The other answer which I strove not to give in my more official response is that I am not a librarian; at least not as many (most?) who hold the professional credentials would accept. Although I have worked in academic libraries for 10 years now, and I earned my MS in May 2006, I have never held a professional position. Thus, in the minds of many I am not a librarian.
Of course, in the minds of even more (as in the general population) I have been a librarian for 10 years now. There is even a well-known dictionary definition to suport that statement. I shall not cite it as that would make me a scoundrel, though. Let’s just say that I have had several people get mad at me for my denying to be a librarian when they are full well aware of the more formal definition we apply to ourselves, and this was before I even came to library school.
I have had professional-level responsibilities of varying kinds in all of my jobs in academic libraries, whether it was as a student worker, student supervisor, staff member, or my assorted graduate assistantships and hourly positions while in library school.
There may be some news on the horizon soon but until then I do not want to offend any professionals in the field and thus can only claim that I cannot answer the question as I have never yet been a librarian.
Maybe I’ll get a chance to apply this label to myself before I decide I have no desire to do so. Not because I do not want to be a librarian—I do, but then I also apply a different definition than any I apparently espoused here—but because so much about the actual lived, non-reflective, practice of so many in the mainstream of our profession—those with the power to tell others of us what passes for “professionalism”—are, in my opinion, failing us badly.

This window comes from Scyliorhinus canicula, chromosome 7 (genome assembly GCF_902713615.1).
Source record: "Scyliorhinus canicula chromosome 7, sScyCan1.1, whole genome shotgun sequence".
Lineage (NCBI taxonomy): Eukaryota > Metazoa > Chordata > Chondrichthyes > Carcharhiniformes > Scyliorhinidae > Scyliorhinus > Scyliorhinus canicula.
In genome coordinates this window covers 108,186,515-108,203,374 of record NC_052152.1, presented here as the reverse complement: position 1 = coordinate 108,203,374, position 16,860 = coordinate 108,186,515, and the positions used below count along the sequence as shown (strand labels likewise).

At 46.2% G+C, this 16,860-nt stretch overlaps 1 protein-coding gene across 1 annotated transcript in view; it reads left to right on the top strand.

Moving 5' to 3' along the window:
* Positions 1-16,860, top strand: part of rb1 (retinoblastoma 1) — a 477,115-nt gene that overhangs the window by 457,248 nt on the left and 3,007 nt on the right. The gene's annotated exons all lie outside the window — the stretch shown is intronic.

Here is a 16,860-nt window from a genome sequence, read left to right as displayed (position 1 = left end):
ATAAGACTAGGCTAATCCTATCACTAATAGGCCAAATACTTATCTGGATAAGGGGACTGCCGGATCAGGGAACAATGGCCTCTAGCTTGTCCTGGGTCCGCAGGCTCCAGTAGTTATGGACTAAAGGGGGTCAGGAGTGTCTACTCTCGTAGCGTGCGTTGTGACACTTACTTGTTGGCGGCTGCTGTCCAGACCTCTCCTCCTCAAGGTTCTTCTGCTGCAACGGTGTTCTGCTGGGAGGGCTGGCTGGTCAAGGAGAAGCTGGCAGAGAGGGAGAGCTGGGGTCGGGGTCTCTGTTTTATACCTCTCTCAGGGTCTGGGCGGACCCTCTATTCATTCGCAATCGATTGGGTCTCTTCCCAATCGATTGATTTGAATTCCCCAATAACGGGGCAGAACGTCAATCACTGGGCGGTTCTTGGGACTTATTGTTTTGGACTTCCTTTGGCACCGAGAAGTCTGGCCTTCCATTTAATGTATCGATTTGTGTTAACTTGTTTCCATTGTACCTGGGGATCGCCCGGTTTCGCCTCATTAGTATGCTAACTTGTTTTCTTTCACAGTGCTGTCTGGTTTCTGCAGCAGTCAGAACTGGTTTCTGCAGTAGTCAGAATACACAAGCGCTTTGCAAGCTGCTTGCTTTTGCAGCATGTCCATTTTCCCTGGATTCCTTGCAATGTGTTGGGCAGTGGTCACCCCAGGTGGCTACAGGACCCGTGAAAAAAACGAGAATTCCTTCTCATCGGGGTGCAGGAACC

Hopefully no one is still wondering why I am being so quiet here
I had several other things to comment on but I am losing focus and they, too, are things that are probably just better to let be.
I have been home all day [Friday] because I have been feeling crappy all week and have not been getting any better. Until things get really bad there is no sense in trying to go to the doctor. I am currently working as an academic hourly and thus have no benefits. I am not totally in the dark for health care as I am able to use the VA over in Danville. But I see no reason to try and figure out that system and make a 45-minute drive each way for a low-grade bug of some kind that probably cannot even be identified.
I wrote this yesterday during the day and have sat on it since. I re-read it several times trying to decide if I was going to post it. Perhaps I should just trash it and move on. But I feel as if I no longer have anywhere to move on to. I am prevented from discussing the things that are most professionally relevant to me and, as far as I am concerned, should be to many others.
Bottom line: I am immensely dedicated and care deeply about many of the issues facing our field. I want to contribute to moving us intelligently forward into the 21st century. But the truth is I am floundering badly and do not know what to do about it.
So I guess folks should not expect to hear much from me here for a while. I have no idea what to write since I am unable to write about that which I care most deeply about.